The report was promptly touted by Tehran as supporting Iran's stand that the U.S.-led calls for a third round U.N. Security Council sanctions on Iran over its refusal to halt uranium enrichment were unjustified.
The U.S. and its allies fear Tehran is using its civilian nuclear program as a cover to produce atomic weapons. Iran denies the charge, saying its program is solely geared toward generating electricity.
"The agency in this reported ended all the baseless U.S. accusations against Iran," Mohammad Saeedi, deputy head of Iran's Atomic Energy Organization, was quoted as saying by the state IRNA news agency.
"Once again the agency confirmed validity of Iran's stances," Saeedi said, adding that "the U.S. had deceived the world over Iran's nuclear activities by claiming that Iran was reprocessing plutonium."
"We do appreciate the agency for its professional approach toward the case and we are hopeful that it continues," Saeedi Was quoted as saying.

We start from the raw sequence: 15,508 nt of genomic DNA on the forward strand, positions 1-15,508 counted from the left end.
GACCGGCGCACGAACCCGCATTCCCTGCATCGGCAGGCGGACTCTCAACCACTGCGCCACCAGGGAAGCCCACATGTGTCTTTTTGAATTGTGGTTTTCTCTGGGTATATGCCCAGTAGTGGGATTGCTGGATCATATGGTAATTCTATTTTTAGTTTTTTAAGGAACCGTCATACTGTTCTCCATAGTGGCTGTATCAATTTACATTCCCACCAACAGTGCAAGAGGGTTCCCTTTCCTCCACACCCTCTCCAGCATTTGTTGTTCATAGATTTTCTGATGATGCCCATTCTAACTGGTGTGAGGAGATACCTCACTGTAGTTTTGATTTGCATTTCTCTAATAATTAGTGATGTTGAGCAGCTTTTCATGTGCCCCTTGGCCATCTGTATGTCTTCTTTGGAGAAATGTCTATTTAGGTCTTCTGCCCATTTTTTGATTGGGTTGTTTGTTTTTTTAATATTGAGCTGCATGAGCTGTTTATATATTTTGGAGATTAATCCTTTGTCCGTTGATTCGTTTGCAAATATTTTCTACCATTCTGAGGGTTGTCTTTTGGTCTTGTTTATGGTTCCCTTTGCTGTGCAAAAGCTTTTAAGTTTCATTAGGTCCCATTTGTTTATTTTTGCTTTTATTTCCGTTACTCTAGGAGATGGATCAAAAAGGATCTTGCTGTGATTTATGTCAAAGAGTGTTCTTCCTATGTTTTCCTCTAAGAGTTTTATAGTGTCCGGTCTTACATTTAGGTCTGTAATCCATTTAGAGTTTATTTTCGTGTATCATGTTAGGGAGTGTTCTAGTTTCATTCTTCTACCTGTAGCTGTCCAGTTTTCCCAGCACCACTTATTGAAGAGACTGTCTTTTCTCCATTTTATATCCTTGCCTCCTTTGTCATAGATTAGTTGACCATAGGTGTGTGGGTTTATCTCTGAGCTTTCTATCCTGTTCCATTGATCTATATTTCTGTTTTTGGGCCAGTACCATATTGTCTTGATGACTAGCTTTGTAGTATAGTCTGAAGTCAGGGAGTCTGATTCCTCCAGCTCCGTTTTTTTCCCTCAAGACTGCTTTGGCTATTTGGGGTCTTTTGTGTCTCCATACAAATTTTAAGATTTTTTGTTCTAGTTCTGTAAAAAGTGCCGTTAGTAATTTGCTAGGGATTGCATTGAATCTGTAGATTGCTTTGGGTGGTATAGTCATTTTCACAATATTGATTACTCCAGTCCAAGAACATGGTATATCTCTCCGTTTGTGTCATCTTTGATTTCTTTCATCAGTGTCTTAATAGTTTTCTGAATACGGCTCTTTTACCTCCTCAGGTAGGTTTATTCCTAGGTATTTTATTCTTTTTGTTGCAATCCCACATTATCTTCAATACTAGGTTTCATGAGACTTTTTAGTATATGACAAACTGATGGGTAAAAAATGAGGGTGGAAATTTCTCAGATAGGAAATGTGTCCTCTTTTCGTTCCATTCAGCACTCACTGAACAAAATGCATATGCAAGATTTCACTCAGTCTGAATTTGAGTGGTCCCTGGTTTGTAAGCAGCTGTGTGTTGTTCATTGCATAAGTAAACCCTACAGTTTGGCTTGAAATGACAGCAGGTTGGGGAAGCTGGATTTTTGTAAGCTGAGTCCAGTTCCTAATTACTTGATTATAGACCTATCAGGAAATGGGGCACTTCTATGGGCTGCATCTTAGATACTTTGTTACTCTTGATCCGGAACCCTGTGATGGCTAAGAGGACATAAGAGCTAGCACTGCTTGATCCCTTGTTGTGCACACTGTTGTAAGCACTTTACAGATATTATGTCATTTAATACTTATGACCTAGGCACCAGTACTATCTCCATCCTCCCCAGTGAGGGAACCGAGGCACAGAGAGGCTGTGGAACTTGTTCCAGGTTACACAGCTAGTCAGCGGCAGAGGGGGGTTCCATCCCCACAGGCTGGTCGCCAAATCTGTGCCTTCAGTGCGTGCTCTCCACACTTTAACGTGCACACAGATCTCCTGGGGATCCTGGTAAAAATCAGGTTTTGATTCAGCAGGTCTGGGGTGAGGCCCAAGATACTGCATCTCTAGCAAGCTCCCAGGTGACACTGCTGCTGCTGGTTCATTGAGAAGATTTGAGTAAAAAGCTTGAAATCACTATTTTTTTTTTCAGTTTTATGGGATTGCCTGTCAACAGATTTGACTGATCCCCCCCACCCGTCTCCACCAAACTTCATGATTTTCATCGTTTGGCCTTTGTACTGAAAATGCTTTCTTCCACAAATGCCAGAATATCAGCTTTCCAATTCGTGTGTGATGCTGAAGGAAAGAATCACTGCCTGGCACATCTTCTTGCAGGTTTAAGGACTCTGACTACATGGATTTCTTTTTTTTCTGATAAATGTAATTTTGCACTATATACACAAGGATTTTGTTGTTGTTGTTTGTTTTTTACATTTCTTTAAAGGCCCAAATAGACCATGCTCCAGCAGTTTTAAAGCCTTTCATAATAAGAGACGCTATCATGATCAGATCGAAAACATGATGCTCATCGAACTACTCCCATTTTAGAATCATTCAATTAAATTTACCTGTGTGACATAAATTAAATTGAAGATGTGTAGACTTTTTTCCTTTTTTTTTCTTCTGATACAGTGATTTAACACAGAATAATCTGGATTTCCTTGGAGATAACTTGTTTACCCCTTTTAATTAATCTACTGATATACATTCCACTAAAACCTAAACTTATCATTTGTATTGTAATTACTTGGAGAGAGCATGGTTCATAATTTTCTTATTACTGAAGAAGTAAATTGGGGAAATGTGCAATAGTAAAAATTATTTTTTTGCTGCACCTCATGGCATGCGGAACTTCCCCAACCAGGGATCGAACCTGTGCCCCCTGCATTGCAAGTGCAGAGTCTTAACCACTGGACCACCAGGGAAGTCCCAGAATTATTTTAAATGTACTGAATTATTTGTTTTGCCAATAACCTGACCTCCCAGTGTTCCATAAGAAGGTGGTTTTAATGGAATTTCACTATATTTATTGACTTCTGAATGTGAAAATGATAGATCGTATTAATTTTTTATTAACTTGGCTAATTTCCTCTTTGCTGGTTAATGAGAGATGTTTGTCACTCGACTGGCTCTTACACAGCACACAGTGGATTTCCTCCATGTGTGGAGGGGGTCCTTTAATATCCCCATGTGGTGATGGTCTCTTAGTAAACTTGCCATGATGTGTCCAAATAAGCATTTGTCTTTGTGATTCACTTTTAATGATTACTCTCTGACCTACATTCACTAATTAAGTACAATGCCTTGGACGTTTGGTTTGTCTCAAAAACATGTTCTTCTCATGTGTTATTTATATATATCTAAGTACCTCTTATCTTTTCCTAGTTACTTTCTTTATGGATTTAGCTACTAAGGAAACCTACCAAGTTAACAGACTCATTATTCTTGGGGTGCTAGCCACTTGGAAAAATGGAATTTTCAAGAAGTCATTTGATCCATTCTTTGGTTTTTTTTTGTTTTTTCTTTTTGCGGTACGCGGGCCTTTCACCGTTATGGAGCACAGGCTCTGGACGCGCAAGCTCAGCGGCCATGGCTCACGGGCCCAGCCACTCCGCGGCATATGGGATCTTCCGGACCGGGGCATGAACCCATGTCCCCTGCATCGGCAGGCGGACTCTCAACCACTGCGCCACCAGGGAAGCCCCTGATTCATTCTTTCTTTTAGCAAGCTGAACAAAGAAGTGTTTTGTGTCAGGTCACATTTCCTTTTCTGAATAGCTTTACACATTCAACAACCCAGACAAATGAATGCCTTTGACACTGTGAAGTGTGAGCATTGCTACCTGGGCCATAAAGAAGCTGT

The report, released in Vienna, Austria, by the International Atomic Energy Agency, highlighted the importance of a recent deal with Tehran to have Iran answer the agency's key questions on past nuclear activities within an agreed timeframe.
If that and all other deadlines are adhered to and Iran provides all the information sought, the agency should be able to close the file on its more than four-year investigation of Tehran's past nuclear activities by year's end.
However, the report also said that Iran continued to expand the enrichment program and the building of a plutonium-producing reactor - although at a slower pace than expected.
Still, Saeedi said the report was "unprecedented" and that remaining issues between Iran and the agency over the Islamic Country's disputed nuclear activities can be settled through negotiations.
Rescuers found the pilot of one of the two Su-34 fighters that had collided in midair in the Far East on January 18